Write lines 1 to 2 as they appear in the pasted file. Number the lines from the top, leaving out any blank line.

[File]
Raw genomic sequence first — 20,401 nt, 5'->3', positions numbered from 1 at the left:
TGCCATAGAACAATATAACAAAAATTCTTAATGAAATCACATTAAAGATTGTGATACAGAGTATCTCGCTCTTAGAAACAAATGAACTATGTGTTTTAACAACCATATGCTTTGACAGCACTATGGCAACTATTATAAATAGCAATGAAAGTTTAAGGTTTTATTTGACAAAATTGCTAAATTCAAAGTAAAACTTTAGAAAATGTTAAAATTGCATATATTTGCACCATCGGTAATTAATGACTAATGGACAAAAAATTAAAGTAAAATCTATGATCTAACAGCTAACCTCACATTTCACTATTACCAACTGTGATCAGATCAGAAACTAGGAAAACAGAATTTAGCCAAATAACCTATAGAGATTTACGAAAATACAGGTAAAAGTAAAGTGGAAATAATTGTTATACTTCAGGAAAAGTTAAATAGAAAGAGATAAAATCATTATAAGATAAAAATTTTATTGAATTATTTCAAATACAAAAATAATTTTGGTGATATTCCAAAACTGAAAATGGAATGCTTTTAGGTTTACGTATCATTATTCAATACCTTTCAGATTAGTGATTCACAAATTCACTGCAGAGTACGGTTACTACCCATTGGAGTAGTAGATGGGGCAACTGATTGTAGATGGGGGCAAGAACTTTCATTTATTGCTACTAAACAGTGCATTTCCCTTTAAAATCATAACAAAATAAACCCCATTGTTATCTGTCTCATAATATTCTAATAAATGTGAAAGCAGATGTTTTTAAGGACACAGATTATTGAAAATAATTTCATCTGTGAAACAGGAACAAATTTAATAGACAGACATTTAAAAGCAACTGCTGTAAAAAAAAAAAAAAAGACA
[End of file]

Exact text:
Raw genomic sequence first — 20,401 nt, 5'->3', positions numbered from 1 at the left:
TGCCATAGAACAATATAACAAAAATTCTTAATGAAATCACATTAAAGATTGTGATACAGAGTATCTCGCTCTTAGAAACAAATGAACTATGTGTTTTAACAACCATATGCTTTGACAGCACTATGGCAACTATTATAAATAGCAATGAAAGTTTAAGGTTTTATTTGACAAAATTGCTAAATTCAAAGTAAAACTTTAGAAAATGTTAAAATTGCATATATTTGCACCATCGGTAATTAATGACTAATGGACAAAAAATTAAAGTAAAATCTATGATCTAACAGCTAACCTCACATTTCACTATTACCAACTGTGATCAGATCAGAAACTAGGAAAACAGAATTTAGCCAAATAACCTATAGAGATTTACGAAAATACAGGTAAAAGTAAAGTGGAAATAATTGTTATACTTCAGGAAAAGTTAAATAGAAAGAGATAAAATCATTATAAGATAAAAATTTTATTGAATTATTTCAAATACAAAAATAATTTTGGTGATATTCCAAAACTGAAAATGGAATGCTTTTAGGTTTACGTATCATTATTCAATACCTTTCAGATTAGTGATTCACAAATTCACTGCAGAGTACGGTTACTACCCATTGGAGTAGTAGATGGGGCAACTGATTGTAGATGGGGGCAAGAACTTTCATTTATTGCTACTAAACAGTGCATTTCCCTTTAAAATCATAACAAAATAAACCCCATTGTTATCTGTCTCATAATATTCTAATAAATGTGAAAGCAGATGTTTTTAAGGACACAGATTATTGAAAATAATTTCATCTGTGAAACAGGAACAAATTTAATAGACAGACATTTAAAAGCAACTGCTGTAAAAAAAAAAAAAAAGACA